Brain cancer treatment is evolving every day, and laser interstitial thermal therapy (LITT) is one of the most significant new advancements.
A minimally invasive surgical technique, LITT uses a small laser to destroy unhealthy brain tissue. Also known as laser ablation, LITT is an effective treatment option for patients with brain tumors, radiation necrosis (cell damage) and certain types of epilepsy. It provides the benefits of traditional brain surgery with less risk and little to no recovery time.
“LITT is a major advancement that provides major advantages for our patients,” says Yaron A. Moshel, MD, PhD, a neurosurgeon and co-director of the Gerald J. Glasser Brain Tumor Center at Atlantic Health System. “Because it’s minimally disruptive to the brain, it’s suitable for most patients, even those on chemotherapy who can’t have open surgery. Offering this effective, innovative treatment is just one of the many cutting-edge techniques we use to deliver the very best brain tumor care.”
During the procedure, a neurosurgeon opens a very tiny hole in the skull while the patient is asleep under anesthesia. Then, using stereotactic guidance (a GPS system for the brain based on an MRI scan) and, sometimes, a robotic arm, the surgeon places a thin fiberoptic probe in the area of the brain to be treated. The remainder of the procedure is completed in an MRI machine, where a laser beam travels through the probe to thermally treat the tumor.
“Most people think of a laser as something from Star Wars. In reality, a laser is an extraordinarily precise device,” Dr. Moshel explains. “With proper monitoring, the laser directs controlled heat inside the tumor and destroys malignant cells without damaging the healthy tissue that surrounds it. The heating and cooling of the laser is automatically regulated to prevent damage to healthy tissue.”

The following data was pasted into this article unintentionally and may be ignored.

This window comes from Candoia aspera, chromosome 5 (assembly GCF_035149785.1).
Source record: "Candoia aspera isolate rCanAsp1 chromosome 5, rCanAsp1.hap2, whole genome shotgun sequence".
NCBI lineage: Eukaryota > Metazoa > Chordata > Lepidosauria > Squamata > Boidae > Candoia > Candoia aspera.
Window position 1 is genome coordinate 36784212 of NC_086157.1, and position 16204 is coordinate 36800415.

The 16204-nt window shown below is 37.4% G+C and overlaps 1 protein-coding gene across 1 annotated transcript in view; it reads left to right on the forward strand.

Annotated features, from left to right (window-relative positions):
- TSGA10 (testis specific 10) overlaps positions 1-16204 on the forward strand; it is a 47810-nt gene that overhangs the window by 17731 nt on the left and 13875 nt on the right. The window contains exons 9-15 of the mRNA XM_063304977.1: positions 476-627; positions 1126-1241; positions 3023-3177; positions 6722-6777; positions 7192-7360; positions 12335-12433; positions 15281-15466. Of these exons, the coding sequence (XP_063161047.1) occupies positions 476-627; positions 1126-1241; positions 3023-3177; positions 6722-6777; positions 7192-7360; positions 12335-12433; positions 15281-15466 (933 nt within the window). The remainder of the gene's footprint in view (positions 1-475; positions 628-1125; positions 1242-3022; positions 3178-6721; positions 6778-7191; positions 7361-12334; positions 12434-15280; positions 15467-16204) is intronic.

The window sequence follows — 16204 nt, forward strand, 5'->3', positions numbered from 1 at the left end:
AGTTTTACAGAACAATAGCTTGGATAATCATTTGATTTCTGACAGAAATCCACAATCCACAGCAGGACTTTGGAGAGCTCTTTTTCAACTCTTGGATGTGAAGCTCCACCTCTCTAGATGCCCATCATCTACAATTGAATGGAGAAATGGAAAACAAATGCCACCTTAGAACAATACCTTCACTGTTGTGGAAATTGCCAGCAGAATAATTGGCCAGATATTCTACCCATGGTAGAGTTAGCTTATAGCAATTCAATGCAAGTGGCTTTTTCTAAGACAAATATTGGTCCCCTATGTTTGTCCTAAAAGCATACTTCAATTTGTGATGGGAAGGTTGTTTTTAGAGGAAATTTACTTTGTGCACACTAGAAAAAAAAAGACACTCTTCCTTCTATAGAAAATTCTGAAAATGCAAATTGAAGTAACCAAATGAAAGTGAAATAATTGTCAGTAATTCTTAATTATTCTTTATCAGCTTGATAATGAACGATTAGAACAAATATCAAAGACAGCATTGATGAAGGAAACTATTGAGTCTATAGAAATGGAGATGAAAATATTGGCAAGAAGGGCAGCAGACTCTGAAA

While the heat from the laser is being deployed within a tumor – or creating a lesion in the region of the brain that is causing epileptic seizures – the MRI is used as a 3-D thermometer. Providing live imaging and feedback in real time, the MRI determines how far the heat has spread and verifies the efficacy of the procedure.
At the end of the procedure, the probe is removed, and, if necessary, the tiny incision is sealed. The body’s natural immune system then cleans up the debris left behind after the thermally treated tumor cells disintegrate.
“With LITT, patients are spared the physical stress and recovery that comes with open surgery,” Dr. Moshel adds. “They have little to no hair removal, minimal scarring, and because the incision is so small, they usually require little to no recovery time. Many go home the day of the procedure or the next day.”
LITT technology is rapidly becoming standard practice and an accepted adjunct to surgery and radiation therapy.